Teaching force seen as the strength

Caroline St John-Brooks

This college for young people between the ages of 12 and 16 or 17 is located in a deprived urban area of Lille in northern France. It was built for 600 pupils, but at the time of the inspection had only 350.

The school, which is in an Education Priority Zone, has an uphill task.

At the time of the inspection, one in three pupils was receiving some form of special education, nearly half were from ethnic minorities, and there were a large number of single and unemployed parents.

A high proportion of the pupils had repeated one or more years of school, and test results were well below the national average.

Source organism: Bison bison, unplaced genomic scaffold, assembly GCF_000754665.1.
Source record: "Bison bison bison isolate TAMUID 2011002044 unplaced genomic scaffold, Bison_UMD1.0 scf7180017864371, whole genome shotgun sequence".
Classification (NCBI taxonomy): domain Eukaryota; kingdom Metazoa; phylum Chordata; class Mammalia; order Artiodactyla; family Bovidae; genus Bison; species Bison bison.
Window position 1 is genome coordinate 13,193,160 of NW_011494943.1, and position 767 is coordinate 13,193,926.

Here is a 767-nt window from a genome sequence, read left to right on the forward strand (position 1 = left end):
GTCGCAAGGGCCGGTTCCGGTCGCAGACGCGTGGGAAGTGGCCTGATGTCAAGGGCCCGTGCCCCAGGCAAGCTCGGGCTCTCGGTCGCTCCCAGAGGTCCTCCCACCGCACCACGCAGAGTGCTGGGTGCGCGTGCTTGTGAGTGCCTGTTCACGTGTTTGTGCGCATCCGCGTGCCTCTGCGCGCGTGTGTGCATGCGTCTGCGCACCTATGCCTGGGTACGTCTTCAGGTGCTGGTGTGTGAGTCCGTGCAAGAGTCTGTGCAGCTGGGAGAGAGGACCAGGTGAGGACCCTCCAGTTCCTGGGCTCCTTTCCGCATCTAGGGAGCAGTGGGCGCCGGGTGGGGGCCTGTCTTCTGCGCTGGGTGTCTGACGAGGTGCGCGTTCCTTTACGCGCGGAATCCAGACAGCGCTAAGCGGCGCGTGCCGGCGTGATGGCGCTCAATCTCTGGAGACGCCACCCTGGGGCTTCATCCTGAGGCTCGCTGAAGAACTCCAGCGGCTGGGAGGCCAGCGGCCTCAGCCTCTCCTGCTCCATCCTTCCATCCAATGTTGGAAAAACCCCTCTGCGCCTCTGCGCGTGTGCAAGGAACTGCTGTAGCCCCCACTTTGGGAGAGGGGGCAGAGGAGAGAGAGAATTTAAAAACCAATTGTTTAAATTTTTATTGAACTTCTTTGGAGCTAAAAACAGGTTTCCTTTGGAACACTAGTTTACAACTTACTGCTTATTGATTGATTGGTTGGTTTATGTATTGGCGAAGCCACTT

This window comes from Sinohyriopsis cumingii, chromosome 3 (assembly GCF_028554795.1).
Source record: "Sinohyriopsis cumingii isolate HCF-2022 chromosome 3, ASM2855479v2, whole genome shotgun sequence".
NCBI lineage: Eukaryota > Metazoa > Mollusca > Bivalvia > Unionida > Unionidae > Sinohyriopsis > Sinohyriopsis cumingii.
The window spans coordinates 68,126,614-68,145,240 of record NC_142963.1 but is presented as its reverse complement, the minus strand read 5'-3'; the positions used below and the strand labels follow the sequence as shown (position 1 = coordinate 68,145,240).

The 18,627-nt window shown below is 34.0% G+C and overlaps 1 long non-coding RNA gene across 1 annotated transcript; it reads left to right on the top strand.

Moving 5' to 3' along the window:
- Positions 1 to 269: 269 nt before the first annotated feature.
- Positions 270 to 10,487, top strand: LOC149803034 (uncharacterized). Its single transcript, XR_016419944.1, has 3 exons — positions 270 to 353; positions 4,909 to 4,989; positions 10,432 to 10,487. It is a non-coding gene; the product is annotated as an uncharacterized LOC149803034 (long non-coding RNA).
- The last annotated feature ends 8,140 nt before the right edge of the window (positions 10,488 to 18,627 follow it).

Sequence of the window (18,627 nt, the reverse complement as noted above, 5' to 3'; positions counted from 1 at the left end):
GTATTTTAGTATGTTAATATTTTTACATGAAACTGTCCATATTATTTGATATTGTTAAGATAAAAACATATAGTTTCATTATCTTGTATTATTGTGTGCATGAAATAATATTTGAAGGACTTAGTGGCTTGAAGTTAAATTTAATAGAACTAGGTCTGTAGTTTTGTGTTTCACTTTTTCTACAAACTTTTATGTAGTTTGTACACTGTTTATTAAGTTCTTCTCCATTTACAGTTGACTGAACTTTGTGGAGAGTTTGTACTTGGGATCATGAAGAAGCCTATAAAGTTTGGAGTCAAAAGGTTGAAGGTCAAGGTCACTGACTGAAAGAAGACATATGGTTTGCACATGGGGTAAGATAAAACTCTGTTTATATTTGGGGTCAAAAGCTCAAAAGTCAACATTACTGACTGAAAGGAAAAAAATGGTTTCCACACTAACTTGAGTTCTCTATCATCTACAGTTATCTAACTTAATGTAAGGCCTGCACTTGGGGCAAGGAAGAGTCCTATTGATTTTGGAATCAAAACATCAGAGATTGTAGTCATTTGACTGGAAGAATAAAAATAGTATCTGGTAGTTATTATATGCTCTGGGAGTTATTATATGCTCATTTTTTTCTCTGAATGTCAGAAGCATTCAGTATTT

The inspection was carried out by a team of three national inspectors over three days.

They collected documents, observed classes and talked to the teachers who, they observed, unanimously condemned the children's parents for their lack of interest in the school.

Staff, say the inspectors, see their task as virtually impossible: a "rock of Sisyphus",was how one of them described it.

The inspection report concluded that the stability and reliability of the teaching force was the school's main strength, but judged that assessment procedures and relations with the pupils' families were particularly weak.

The inspectors noted the cultural poverty of the area, and addressed numerous recommendations to the local authorities as well as to the school.

As is common in France, much of the blame for the pupils' poor performance was laid on external factors, rather than at the door of the institution itself.

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